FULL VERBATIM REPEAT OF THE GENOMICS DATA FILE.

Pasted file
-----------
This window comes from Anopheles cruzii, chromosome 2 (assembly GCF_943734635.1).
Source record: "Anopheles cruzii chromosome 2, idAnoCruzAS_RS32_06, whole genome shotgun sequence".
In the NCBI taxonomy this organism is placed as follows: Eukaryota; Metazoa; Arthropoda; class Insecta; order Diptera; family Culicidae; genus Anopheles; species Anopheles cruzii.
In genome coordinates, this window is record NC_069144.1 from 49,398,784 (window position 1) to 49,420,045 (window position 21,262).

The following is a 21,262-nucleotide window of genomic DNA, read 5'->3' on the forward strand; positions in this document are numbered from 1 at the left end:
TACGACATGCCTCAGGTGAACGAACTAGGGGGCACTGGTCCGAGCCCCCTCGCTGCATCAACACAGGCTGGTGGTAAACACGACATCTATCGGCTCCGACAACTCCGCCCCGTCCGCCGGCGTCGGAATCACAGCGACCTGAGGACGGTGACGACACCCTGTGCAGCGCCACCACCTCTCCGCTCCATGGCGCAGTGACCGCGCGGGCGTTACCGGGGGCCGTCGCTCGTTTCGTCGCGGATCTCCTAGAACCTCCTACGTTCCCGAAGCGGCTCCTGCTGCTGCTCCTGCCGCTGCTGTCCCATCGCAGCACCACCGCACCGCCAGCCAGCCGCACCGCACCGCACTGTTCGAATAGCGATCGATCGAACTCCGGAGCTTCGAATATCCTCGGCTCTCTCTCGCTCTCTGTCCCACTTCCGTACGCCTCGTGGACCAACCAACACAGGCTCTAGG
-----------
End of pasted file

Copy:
This window comes from Anopheles cruzii, chromosome 2 (assembly GCF_943734635.1).
Source record: "Anopheles cruzii chromosome 2, idAnoCruzAS_RS32_06, whole genome shotgun sequence".
In the NCBI taxonomy this organism is placed as follows: Eukaryota; Metazoa; Arthropoda; class Insecta; order Diptera; family Culicidae; genus Anopheles; species Anopheles cruzii.
In genome coordinates, this window is record NC_069144.1 from 49,398,784 (window position 1) to 49,420,045 (window position 21,262).

The following is a 21,262-nucleotide window of genomic DNA, read 5'->3' on the forward strand; positions in this document are numbered from 1 at the left end:
TACGACATGCCTCAGGTGAACGAACTAGGGGGCACTGGTCCGAGCCCCCTCGCTGCATCAACACAGGCTGGTGGTAAACACGACATCTATCGGCTCCGACAACTCCGCCCCGTCCGCCGGCGTCGGAATCACAGCGACCTGAGGACGGTGACGACACCCTGTGCAGCGCCACCACCTCTCCGCTCCATGGCGCAGTGACCGCGCGGGCGTTACCGGGGGCCGTCGCTCGTTTCGTCGCGGATCTCCTAGAACCTCCTACGTTCCCGAAGCGGCTCCTGCTGCTGCTCCTGCCGCTGCTGTCCCATCGCAGCACCACCGCACCGCCAGCCAGCCGCACCGCACCGCACTGTTCGAATAGCGATCGATCGAACTCCGGAGCTTCGAATATCCTCGGCTCTCTCTCGCTCTCTGTCCCACTTCCGTACGCCTCGTGGACCAACCAACACAGGCTCTAGG